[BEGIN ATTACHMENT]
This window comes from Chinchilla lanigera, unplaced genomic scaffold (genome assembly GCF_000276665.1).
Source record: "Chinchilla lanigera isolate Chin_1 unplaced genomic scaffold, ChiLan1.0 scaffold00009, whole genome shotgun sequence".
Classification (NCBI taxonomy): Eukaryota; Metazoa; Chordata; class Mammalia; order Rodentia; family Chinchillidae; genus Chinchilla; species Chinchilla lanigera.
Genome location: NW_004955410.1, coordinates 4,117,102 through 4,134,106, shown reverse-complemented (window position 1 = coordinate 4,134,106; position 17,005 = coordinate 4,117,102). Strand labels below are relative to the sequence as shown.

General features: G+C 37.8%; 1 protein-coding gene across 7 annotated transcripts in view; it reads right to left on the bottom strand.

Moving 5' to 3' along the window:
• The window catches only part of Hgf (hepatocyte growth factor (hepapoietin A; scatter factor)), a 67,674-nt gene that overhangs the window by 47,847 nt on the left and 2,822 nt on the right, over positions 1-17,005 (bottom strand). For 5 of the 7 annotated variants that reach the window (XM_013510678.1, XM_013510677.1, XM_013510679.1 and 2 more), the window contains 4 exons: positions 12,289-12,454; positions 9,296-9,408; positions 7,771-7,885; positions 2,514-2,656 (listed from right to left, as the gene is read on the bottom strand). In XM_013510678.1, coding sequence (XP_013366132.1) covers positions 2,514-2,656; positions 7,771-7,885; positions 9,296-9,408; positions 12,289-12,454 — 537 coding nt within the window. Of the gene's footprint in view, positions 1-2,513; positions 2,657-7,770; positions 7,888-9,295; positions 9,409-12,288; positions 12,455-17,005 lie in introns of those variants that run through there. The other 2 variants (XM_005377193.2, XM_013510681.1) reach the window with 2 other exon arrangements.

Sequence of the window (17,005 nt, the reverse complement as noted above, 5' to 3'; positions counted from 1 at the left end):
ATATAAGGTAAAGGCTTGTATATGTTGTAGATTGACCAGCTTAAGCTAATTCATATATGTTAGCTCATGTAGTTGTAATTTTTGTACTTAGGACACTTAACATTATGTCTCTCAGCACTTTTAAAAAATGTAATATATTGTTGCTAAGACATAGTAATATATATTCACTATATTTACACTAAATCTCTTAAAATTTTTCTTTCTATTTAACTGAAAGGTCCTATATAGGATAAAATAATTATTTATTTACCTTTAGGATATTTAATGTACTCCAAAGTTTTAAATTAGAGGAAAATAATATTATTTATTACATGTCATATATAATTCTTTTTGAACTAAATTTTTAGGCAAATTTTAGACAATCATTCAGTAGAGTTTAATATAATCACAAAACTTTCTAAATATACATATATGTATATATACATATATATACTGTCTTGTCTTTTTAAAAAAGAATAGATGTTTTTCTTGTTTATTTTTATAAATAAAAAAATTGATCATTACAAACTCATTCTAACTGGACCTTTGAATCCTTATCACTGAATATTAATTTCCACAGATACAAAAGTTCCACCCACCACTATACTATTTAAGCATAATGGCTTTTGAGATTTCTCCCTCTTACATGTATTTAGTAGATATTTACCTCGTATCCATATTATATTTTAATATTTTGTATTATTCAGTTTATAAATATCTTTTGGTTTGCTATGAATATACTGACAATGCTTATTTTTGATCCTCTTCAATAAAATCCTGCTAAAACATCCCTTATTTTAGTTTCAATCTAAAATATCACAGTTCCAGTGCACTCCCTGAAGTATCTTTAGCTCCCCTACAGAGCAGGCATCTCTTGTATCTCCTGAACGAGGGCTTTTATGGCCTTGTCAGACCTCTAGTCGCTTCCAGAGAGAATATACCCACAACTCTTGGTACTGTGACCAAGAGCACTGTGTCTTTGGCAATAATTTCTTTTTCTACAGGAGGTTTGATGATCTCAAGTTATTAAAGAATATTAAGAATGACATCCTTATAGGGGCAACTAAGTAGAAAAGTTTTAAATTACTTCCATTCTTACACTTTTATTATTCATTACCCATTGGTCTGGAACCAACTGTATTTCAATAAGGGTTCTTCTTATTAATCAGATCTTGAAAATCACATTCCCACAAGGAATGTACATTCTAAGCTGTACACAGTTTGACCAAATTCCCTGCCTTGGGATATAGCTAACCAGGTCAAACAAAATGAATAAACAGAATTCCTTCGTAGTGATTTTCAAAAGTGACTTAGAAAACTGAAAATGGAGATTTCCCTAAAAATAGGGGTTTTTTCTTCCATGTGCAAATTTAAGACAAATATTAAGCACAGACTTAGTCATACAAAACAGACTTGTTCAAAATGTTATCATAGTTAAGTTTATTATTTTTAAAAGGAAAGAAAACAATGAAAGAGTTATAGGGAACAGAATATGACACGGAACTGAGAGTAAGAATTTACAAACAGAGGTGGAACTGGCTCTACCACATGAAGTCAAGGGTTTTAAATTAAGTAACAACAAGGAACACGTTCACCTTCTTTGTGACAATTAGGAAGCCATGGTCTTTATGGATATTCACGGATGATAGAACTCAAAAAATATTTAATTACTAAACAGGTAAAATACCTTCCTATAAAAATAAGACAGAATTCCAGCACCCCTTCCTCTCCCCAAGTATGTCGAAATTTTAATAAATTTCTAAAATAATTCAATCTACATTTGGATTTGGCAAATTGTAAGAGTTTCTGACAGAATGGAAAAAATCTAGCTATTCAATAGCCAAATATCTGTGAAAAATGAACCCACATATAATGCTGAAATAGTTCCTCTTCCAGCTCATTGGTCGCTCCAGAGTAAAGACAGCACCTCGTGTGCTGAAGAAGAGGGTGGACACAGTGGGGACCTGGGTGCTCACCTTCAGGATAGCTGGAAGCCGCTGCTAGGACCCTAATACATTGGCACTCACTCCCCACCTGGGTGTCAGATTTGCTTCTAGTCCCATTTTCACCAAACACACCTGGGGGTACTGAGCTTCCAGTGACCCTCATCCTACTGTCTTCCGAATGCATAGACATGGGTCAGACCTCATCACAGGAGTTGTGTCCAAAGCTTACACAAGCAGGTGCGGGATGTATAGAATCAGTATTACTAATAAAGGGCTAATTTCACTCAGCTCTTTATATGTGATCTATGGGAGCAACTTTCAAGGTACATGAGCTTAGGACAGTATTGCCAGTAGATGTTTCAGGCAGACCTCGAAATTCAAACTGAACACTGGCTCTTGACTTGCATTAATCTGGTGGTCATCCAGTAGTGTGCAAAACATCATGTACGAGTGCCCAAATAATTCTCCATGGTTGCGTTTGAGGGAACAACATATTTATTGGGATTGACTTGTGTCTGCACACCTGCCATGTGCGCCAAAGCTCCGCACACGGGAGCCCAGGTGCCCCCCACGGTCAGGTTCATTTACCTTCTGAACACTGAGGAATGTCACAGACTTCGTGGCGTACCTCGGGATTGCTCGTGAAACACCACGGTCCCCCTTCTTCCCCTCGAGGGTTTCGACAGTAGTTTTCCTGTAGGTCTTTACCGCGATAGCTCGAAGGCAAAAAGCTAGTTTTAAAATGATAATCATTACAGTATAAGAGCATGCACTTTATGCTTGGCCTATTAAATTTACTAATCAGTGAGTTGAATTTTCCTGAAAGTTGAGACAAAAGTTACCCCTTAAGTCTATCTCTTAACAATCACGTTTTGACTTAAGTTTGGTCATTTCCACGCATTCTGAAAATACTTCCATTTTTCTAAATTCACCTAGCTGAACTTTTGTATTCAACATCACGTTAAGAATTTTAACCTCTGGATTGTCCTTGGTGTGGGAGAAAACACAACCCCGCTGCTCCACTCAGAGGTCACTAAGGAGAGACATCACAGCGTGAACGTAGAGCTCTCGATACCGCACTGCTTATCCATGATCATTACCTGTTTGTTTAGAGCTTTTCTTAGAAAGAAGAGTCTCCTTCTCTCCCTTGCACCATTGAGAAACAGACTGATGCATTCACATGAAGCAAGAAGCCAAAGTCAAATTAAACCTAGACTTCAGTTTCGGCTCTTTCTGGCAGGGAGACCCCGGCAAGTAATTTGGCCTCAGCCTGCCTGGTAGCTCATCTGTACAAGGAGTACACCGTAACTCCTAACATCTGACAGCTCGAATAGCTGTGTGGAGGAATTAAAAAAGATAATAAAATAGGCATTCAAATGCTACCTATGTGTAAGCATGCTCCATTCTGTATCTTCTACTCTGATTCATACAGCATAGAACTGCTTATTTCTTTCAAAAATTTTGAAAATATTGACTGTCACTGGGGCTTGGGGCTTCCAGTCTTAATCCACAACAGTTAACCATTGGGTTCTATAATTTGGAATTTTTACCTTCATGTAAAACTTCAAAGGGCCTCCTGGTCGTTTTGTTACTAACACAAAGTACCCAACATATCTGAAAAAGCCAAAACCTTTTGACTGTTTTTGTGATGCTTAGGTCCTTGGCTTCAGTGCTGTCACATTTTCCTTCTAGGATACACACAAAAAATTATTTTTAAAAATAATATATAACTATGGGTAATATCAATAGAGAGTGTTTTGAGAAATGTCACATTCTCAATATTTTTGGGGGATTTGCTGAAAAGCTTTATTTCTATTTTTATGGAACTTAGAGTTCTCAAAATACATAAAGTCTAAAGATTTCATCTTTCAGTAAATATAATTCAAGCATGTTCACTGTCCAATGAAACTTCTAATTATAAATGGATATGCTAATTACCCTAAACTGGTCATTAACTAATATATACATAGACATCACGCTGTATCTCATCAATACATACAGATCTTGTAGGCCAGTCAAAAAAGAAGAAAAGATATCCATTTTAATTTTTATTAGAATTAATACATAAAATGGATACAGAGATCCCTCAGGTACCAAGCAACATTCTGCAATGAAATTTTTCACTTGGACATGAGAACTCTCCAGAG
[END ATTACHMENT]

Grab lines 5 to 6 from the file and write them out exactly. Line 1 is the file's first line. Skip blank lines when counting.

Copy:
General features: G+C 37.8%; 1 protein-coding gene across 7 annotated transcripts in view; it reads right to left on the bottom strand.

Moving 5' to 3' along the window: